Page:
On Sunday, I had lunch with Fannia Cohn. So did Toba Penny from Moment, Sarah Perry, Rose Zoltek-Jick, and Leah Berkenwald from the Jewish Women’s Archive, and six other guests (including one man) at Table 24. We were gathered to commemorate the centennial of the Triangle Shirtwaist Factory Fire and to celebrate Jewish women activists, past and present. Each of us was given a numbered card with a part of Fannia Cohn’s life story.
Physical places add an important dimension to our understanding of history. This was the impetus behind JWA's effort to put Jewish women "On the Map." This month, we have been commemorating the centennial of the Triangle factory fire, which took the lives of 146 garment workers. The history of the labor movement in the U.S. is inextricably linked with this watershed event.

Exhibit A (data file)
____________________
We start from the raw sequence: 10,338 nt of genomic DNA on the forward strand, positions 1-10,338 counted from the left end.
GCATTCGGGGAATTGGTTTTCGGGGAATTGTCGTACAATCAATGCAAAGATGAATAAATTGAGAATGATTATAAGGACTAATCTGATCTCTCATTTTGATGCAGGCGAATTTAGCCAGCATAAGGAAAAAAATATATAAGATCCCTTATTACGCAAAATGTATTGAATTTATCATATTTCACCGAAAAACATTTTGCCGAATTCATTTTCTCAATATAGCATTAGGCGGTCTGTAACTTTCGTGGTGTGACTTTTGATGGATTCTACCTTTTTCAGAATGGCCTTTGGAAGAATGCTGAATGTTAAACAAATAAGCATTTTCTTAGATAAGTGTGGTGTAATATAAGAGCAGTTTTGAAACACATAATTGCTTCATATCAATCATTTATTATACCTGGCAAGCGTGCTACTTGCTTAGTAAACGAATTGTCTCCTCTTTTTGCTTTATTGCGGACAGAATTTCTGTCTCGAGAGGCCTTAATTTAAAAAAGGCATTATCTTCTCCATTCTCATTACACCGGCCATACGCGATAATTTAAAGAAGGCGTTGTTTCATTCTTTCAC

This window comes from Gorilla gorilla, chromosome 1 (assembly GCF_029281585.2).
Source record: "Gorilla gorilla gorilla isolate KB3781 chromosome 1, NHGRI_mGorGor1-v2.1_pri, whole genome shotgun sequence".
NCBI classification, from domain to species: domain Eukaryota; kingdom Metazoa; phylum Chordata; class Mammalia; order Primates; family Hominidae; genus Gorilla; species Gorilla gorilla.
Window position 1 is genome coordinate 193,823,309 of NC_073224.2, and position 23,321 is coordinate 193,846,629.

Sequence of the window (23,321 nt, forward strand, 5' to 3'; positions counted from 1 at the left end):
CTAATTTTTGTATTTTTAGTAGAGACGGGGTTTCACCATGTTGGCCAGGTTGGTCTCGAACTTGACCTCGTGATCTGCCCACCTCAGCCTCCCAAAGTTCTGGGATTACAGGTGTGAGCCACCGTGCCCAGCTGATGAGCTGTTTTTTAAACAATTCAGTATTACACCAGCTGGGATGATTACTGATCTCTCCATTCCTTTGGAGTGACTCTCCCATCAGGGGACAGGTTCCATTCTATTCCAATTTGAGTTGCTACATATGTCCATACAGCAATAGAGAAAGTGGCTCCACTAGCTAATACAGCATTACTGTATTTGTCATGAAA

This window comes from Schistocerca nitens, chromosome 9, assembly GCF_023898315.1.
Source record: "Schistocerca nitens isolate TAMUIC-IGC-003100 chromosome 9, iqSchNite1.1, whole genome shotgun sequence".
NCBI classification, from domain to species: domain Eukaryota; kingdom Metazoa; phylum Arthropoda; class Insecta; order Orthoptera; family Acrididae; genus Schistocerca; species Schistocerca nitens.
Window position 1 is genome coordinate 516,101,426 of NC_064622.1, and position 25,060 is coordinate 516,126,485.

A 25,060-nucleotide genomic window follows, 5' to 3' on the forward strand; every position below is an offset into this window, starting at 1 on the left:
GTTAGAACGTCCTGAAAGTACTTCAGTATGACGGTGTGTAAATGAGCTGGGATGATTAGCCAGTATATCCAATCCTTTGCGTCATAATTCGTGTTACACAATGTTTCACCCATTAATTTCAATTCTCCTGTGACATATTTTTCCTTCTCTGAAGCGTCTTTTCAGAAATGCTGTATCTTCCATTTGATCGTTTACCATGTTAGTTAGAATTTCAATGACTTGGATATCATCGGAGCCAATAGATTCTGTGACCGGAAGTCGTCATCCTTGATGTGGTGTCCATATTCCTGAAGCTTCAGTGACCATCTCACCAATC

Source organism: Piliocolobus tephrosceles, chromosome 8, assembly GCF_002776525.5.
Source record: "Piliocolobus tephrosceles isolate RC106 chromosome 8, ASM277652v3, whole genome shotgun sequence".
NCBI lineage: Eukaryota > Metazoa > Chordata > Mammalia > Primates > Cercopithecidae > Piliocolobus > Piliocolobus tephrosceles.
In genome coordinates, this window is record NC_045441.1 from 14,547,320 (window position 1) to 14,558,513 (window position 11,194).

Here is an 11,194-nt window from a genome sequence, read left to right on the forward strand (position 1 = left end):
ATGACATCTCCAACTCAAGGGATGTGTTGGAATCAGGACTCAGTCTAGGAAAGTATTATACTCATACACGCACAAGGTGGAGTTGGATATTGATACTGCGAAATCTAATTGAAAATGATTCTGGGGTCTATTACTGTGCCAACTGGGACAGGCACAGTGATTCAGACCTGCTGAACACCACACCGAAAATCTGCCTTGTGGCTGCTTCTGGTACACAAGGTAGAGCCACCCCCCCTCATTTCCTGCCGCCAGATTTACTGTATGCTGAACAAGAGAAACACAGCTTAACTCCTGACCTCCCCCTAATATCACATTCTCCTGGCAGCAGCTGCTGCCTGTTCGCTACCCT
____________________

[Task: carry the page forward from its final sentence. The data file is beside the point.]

Something exciting happened on Twitter yesterday. The result is the #JWA100. Unlike the #JTA100, the #JWA100 is not a contest. It does not measure or rank tweeters, nor is it limited to100 people. The #JWA100 is simply a list of more than 100 Jewish women who tweet -- and it's still growing.
I was sitting in a meeting about a pilot project on gender in Jewish education a few years ago when a male colleague interrupted to proudly announce the release of his new book, a compilation of essays that he edited about Jewish education in North America. Naturally, I flipped through the hot-off-the-presses volume and searched for women writers. To my surprise, there was not even one. I asked the man why there were no women among the fifteen or so authors.